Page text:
"America's best novelist" (The Denver Post) and "the reigning champ of nostalgia noir" (The New York Times Book Review) introduces his most evil character yet in the twentieth thriller in the bestselling Dave Robicheaux series.
Louisiana Sherriff's Detective Dave Robicheaux and his longtime friend and partner Clete Purcel are vacationing in Montana's spectacular Big Sky country when a series of suspicious events leads them to believe their lives--and the lives of their families--are in danger. In contrast to the tranquil beauty of Flathead Lake and the colorful summertime larch and fir unspooling across unblemished ranchland, a venomous presence lurks in the caves and hills, intent on destroying innocent lives. First, Alafair Robicheaux is nearly killed by an arrow while hiking alone on a trail. Then Clete's daughter, Gretchen Horowitz, whom readers met in Burke's previous bestseller Creole Belle, runs afoul of a local cop, with dire consequences. Next, Alafair thinks she sees a familiar face following her around town--but how could convicted sadist and serial killer Asa Surette be loose on the streets of Montana? Surrette committed a string of heinous murders while capital punishment was outlawed in his home state of Kansas. Years ago, Alafair, a lawyer and novelist, interviewed Surette in prison, aiming to prove him guilty of other crimes and eligible for the death penalty. Recently, a prison transport van carrying Surette crashed and he is believed dead, but Alafair isn't so sure. Says The Plain Dealer (Cleveland), "Already designated a Grand Master by the Mystery Writers of America, Burke should get another title, say, for sustained literary brilliance in his Dave Robicheaux series." Light of the World is a harrowing novel that examines the nature of evil and pits Dave Robicheaux against the most diabolical villain he has ever faced.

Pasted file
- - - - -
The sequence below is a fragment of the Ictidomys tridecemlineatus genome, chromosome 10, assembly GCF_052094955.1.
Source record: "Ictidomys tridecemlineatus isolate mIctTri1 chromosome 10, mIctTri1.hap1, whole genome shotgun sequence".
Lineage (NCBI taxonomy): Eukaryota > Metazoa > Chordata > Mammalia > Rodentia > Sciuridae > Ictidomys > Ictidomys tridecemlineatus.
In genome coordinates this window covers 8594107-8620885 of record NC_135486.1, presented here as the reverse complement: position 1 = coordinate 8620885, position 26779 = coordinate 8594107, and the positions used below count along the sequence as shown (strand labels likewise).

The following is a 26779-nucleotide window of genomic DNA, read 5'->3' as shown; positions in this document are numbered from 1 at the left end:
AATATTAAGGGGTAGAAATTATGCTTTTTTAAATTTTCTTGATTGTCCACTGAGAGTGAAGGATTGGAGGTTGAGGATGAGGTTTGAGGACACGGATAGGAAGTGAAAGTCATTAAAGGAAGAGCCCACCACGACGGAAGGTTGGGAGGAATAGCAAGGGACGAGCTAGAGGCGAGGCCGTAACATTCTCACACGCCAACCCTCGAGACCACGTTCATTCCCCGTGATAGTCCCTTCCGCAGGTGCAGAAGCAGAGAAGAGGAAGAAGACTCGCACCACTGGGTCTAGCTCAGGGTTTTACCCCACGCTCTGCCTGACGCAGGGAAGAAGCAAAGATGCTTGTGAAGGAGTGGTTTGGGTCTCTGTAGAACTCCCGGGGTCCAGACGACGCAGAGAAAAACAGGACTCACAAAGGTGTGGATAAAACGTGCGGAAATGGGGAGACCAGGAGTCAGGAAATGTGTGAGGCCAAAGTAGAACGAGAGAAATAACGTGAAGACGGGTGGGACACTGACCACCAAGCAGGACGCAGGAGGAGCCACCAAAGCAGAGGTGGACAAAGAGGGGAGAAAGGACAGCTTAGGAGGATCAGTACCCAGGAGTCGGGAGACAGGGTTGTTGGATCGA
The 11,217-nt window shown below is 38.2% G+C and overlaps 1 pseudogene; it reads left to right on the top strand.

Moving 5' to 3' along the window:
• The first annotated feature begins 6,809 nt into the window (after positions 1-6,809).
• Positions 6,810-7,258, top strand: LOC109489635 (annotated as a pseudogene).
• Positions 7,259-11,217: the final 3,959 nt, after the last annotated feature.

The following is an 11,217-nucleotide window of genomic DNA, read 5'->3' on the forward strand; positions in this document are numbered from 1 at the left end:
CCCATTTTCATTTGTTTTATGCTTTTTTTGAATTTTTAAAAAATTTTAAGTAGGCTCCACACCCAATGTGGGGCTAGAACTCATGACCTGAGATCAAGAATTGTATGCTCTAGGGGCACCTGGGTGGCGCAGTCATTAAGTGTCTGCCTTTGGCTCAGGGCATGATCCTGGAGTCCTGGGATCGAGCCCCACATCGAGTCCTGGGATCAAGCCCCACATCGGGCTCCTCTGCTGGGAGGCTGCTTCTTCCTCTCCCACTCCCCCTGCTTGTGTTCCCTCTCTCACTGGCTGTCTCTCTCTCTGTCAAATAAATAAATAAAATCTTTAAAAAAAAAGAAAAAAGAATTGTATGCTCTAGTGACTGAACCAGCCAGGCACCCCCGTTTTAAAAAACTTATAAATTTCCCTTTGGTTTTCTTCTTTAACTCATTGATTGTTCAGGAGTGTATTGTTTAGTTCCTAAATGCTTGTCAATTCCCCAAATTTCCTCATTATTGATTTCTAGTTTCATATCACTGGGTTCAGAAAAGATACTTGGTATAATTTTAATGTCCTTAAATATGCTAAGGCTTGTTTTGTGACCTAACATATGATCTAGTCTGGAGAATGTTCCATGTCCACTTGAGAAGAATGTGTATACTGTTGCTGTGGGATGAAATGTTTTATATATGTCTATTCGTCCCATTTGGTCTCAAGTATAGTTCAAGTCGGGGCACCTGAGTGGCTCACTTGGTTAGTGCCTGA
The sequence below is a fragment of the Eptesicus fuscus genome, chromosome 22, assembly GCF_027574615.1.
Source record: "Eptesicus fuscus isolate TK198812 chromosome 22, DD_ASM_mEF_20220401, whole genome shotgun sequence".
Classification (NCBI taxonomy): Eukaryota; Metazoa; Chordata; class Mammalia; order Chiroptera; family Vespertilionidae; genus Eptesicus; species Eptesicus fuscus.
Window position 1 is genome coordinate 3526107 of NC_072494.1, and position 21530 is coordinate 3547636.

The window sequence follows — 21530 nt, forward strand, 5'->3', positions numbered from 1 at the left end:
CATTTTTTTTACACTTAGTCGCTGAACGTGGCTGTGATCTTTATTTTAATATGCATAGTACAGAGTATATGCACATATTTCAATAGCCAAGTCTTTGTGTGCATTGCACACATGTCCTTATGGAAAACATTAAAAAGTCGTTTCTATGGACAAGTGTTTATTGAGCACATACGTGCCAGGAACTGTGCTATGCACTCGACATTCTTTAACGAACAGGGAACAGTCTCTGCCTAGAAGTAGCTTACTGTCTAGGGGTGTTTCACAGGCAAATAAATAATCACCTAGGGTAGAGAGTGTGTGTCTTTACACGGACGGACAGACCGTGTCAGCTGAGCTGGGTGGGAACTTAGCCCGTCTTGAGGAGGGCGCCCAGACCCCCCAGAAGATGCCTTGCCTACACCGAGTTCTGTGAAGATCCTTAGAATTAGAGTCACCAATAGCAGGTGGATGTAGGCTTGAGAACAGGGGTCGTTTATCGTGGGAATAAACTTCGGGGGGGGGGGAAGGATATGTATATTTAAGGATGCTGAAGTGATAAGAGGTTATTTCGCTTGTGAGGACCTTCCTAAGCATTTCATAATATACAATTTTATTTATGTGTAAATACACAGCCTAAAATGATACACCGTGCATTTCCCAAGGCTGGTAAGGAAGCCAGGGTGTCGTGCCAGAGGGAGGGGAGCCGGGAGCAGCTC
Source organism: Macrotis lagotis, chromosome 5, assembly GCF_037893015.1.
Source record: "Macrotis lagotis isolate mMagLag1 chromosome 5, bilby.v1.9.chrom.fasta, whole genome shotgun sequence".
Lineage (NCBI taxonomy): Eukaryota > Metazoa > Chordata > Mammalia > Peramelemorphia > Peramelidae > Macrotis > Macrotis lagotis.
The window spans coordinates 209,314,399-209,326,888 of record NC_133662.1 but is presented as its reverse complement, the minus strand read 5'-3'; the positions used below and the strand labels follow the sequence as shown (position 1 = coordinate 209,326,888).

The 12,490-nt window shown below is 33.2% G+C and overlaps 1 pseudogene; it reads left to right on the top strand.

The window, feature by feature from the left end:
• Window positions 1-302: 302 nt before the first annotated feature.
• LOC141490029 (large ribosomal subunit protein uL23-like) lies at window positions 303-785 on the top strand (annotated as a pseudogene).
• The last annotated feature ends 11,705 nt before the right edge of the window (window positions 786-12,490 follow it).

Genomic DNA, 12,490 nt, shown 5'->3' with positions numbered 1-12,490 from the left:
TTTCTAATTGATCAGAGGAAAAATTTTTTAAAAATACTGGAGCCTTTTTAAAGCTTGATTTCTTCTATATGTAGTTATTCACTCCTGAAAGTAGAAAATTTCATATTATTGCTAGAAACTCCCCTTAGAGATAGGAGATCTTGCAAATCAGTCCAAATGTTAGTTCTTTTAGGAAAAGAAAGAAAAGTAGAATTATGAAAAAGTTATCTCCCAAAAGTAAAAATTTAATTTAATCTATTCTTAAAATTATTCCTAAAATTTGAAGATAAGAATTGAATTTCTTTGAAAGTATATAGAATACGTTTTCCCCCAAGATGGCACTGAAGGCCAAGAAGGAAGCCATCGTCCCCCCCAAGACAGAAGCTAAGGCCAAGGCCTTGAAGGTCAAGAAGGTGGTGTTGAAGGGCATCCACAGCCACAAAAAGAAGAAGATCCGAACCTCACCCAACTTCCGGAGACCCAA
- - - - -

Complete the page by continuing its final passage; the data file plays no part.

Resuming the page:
“Burke produces his most sharply focused, and perhaps his most harrowing, study of human evil, refracted through the conventions of the crime novel.”
“A powerful meditation on the nature—and smell—of evil . . . But even as the stomach roils, the fingers keep turning the pages because the much-honored Burke (two Edgars, a Guggenheim Fellowship) is a master storyteller.”
“A hellbent death-row inmate escapes and comes gunning for Cajun police detective-troubleshooter Dave Robicheaux, his family and friends. This is the 20th Robicheaux tale by a celebrated master of the thriller genre.”
“Over the years, James Lee Burke’s voice has grown more messianic, his books more biblical. He’s in full fire-and-brimstone mode in Light of the World. . . . [The] monstrous villain [makes] life a living hell for an expanded cast of the quaintly insane characters who are Burke’s specialty. For that alone, let’s give the devil his due.”
“Hats off to the Library of Congress cataloger who applied the subject heading ‘Good and Evil’ to Burke’s latest Dave Robicheaux novel. In that simple tag lies the core of this acclaimed series. . . . Occasionally the evil comes in a more chilling, vaguely supernatural form—depravity beyond sociology—giving these novels a darker, more mythic tone . . . but it works, enveloping the reader in the visceral terror of the moment.”